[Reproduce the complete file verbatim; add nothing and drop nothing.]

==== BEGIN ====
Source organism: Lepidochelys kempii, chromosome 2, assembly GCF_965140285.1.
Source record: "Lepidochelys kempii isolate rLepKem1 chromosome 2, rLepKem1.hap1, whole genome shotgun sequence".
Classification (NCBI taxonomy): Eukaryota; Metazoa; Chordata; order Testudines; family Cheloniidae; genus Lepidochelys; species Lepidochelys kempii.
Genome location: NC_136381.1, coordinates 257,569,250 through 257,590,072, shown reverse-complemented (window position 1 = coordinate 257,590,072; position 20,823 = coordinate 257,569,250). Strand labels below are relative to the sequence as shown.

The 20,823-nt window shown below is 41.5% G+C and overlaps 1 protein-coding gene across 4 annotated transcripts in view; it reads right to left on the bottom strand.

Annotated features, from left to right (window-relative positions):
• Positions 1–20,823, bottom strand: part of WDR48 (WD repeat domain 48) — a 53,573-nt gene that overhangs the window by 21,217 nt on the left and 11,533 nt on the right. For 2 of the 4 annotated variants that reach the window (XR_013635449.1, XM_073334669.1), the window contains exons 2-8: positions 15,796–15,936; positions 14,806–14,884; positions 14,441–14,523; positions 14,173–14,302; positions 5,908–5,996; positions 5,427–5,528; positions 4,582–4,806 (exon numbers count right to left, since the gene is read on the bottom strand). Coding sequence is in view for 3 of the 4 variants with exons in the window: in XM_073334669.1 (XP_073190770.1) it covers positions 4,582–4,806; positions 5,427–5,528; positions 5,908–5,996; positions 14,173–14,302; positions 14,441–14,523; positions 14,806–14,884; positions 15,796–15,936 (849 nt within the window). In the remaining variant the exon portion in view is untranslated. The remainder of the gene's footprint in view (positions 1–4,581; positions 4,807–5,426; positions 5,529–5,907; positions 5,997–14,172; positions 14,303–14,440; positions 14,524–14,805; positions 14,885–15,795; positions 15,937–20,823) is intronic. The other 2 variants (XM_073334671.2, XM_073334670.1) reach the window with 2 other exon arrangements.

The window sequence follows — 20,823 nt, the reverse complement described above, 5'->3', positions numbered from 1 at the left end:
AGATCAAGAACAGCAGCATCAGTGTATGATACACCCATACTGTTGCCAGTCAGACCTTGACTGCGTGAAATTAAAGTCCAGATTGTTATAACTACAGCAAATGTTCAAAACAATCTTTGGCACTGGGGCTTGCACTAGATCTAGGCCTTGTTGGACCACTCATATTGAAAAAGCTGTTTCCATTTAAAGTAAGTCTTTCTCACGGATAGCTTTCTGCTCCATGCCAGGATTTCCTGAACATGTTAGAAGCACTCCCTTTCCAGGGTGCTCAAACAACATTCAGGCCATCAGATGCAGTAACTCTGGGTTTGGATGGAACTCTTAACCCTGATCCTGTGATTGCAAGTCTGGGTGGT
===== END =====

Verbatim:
Source organism: Lepidochelys kempii, chromosome 2, assembly GCF_965140285.1.
Source record: "Lepidochelys kempii isolate rLepKem1 chromosome 2, rLepKem1.hap1, whole genome shotgun sequence".
Classification (NCBI taxonomy): Eukaryota; Metazoa; Chordata; order Testudines; family Cheloniidae; genus Lepidochelys; species Lepidochelys kempii.
Genome location: NC_136381.1, coordinates 257,569,250 through 257,590,072, shown reverse-complemented (window position 1 = coordinate 257,590,072; position 20,823 = coordinate 257,569,250). Strand labels below are relative to the sequence as shown.

The 20,823-nt window shown below is 41.5% G+C and overlaps 1 protein-coding gene across 4 annotated transcripts in view; it reads right to left on the bottom strand.

Annotated features, from left to right (window-relative positions):
• Positions 1–20,823, bottom strand: part of WDR48 (WD repeat domain 48) — a 53,573-nt gene that overhangs the window by 21,217 nt on the left and 11,533 nt on the right. For 2 of the 4 annotated variants that reach the window (XR_013635449.1, XM_073334669.1), the window contains exons 2-8: positions 15,796–15,936; positions 14,806–14,884; positions 14,441–14,523; positions 14,173–14,302; positions 5,908–5,996; positions 5,427–5,528; positions 4,582–4,806 (exon numbers count right to left, since the gene is read on the bottom strand). Coding sequence is in view for 3 of the 4 variants with exons in the window: in XM_073334669.1 (XP_073190770.1) it covers positions 4,582–4,806; positions 5,427–5,528; positions 5,908–5,996; positions 14,173–14,302; positions 14,441–14,523; positions 14,806–14,884; positions 15,796–15,936 (849 nt within the window). In the remaining variant the exon portion in view is untranslated. The remainder of the gene's footprint in view (positions 1–4,581; positions 4,807–5,426; positions 5,529–5,907; positions 5,997–14,172; positions 14,303–14,440; positions 14,524–14,805; positions 14,885–15,795; positions 15,937–20,823) is intronic. The other 2 variants (XM_073334671.2, XM_073334670.1) reach the window with 2 other exon arrangements.

The window sequence follows — 20,823 nt, the reverse complement described above, 5'->3', positions numbered from 1 at the left end:
AGATCAAGAACAGCAGCATCAGTGTATGATACACCCATACTGTTGCCAGTCAGACCTTGACTGCGTGAAATTAAAGTCCAGATTGTTATAACTACAGCAAATGTTCAAAACAATCTTTGGCACTGGGGCTTGCACTAGATCTAGGCCTTGTTGGACCACTCATATTGAAAAAGCTGTTTCCATTTAAAGTAAGTCTTTCTCACGGATAGCTTTCTGCTCCATGCCAGGATTTCCTGAACATGTTAGAAGCACTCCCTTTCCAGGGTGCTCAAACAACATTCAGGCCATCAGATGCAGTAACTCTGGGTTTGGATGGAACTCTTAACCCTGATCCTGTGATTGCAAGTCTGGGTGGT